Our Adventures In Baking ~ No-Knead Crusty Bread

We baked King Arthur Flours’s recipe for ‘No-Knead Crusty White Bread’ found at ‘King Arthur Flour dot com’ this week with great success.  Our previous attempts ~ while tasting great ~ resulted in loaves that hadn’t risen very high, spreading out on the baking sheet. So this time we split the yeast dough into two portions, and baked them individually in our 8.5 inch Dutch Oven ~ an enameled cast iron pot and lid ~ as described in many of King Arthur’s bread recipes.

This is a very simple recipe, and my role was to stir and incorporate the ingredients by hand, and clean up the kitchen afterwards.  We included a portion of whole wheat flour into the recipe, and adjusted the baking time slightly based on our individual oven performance. We placed half of the risen dough into the buttered Dutch Oven, and covered it with the lid to rise again.  After rising, the Dutch Oven was put into the cold oven and baked as the recipe calls for.  It couldn’t be simpler.  The other half of the dough was refrigerated overnight and baked off the next day.

The Dutch Oven keeps the shape of the bread from spreading out, resulting more in a ‘cake form’ rather than a traditional oval artisan loaf shape.  My wife scored the first loaf with a crosshatch design prior to baking, causing it to flatten somewhat and resulting in a loaf that was 2.5 inches tall.  Our second loaf wasn’t scored, which helped it keep its height, resulting in a 3 inch tall loaf which is what we’ll do from now on.  The little hole you see in the top of the second loaf is from the temperature probe, to ensure the loaf was baked to the correct temperature.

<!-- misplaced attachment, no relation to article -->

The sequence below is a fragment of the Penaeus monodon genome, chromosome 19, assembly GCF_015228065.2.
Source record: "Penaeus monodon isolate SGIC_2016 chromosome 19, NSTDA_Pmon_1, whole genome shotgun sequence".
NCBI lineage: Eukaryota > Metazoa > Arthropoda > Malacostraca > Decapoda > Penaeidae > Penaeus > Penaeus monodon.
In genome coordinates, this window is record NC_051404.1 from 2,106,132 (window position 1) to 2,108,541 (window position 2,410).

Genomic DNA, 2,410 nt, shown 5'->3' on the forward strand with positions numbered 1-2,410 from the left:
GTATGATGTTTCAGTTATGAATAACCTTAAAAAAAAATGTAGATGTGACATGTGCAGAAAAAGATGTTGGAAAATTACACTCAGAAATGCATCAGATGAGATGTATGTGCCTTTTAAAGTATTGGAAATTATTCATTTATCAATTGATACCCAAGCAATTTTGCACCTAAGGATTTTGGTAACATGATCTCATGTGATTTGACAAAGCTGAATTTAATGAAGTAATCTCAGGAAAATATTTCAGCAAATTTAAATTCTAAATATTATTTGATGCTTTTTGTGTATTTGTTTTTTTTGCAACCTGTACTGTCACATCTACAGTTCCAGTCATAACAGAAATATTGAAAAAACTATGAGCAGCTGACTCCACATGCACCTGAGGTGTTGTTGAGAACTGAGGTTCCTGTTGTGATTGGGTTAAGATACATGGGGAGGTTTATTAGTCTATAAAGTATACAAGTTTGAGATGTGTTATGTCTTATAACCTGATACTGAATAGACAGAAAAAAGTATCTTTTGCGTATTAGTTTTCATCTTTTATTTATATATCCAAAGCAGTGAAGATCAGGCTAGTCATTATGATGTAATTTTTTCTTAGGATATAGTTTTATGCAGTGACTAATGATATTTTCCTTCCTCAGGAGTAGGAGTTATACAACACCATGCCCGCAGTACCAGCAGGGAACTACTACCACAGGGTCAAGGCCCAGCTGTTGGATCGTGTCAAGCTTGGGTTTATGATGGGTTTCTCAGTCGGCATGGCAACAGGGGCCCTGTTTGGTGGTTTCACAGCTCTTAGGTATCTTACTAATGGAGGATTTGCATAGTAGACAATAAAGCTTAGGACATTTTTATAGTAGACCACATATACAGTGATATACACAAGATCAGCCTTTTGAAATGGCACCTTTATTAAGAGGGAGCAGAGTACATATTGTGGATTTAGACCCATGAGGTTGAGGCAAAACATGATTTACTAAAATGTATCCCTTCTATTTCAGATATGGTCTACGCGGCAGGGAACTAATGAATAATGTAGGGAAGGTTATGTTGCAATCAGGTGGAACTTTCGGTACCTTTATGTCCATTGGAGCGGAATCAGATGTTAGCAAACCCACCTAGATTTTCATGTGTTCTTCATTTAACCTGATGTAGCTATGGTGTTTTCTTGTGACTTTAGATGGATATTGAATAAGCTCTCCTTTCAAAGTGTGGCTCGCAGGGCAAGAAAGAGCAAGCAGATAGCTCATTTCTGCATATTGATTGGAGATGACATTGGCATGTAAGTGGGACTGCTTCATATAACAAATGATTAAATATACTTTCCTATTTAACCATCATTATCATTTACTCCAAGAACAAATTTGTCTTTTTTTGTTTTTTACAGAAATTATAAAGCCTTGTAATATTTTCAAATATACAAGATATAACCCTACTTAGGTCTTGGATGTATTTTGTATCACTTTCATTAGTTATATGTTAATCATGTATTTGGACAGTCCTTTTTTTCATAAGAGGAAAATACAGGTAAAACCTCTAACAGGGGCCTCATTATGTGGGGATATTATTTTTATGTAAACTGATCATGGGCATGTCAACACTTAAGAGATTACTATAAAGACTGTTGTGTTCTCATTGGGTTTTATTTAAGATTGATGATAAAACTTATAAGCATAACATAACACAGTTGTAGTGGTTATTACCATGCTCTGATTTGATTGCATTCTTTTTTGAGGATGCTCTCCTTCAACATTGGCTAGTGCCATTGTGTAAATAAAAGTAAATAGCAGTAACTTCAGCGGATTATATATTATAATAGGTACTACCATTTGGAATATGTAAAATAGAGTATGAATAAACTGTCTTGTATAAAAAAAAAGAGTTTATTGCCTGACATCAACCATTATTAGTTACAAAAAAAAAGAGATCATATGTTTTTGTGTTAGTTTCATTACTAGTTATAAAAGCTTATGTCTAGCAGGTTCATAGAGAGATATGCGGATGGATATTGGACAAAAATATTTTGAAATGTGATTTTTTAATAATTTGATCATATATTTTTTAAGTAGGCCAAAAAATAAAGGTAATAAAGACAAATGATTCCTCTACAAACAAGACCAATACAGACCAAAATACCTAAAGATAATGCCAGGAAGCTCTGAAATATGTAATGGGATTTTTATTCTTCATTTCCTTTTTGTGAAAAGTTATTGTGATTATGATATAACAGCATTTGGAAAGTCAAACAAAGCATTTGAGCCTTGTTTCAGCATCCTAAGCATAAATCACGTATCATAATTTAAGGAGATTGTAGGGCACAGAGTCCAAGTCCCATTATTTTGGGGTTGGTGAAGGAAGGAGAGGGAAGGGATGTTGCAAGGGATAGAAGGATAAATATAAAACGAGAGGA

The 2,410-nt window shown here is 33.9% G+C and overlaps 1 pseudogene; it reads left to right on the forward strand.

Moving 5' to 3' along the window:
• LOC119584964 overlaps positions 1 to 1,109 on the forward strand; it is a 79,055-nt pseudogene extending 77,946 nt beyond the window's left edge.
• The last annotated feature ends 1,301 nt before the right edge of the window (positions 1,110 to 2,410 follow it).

Here’s a gallery of our baking efforts this week.  We couldn’t be more pleased with the result of baking our bread in a Dutch Oven ~ enjoy! ☼ 🙂

Adventures in Baking ~ Our Artisan Bread

We’ve found the King Arthur Flour recipe for ‘No-Knead Crusty White Bread’ to be our favorite go-to bread recipe, with the perfect crust, flavor and texture that we love.  It’s simple and easy to make, and my wife makes up a batch of dough each week to keep in the refrigerator for baking fresh artisan bread throughout the week.  This bread doesn’t rise very high in the oven for us, but regardless, the flavor is totally worth it!

The one change we’ve made since first experimenting with this recipe, is that we’ve switched to using unbleached all purpose flour. The gallery shows a selection of different loaves we’ve made over the past weeks, which completes my posts for this recipe.  We bake other types of bread and rolls as well, so in future posts I’ll begin discussing these recipes ~ enjoy! 🙂

Our Artisan Bread ~ White Whole Wheat Bread

This is my fourth post of baking artisan bread using a King Arthur Flour ‘No-Knead Crusty White Bread’ recipe, except this time we experimented by using White Whole Wheat Flour for half of the flour used for the batch of dough.  We loved the result of the ‘No-Knead Crusty White Bread’ recipe, and wanted to see how it worked with King Arthur Flour’s White Whole Wheat Flour as a variation on the theme.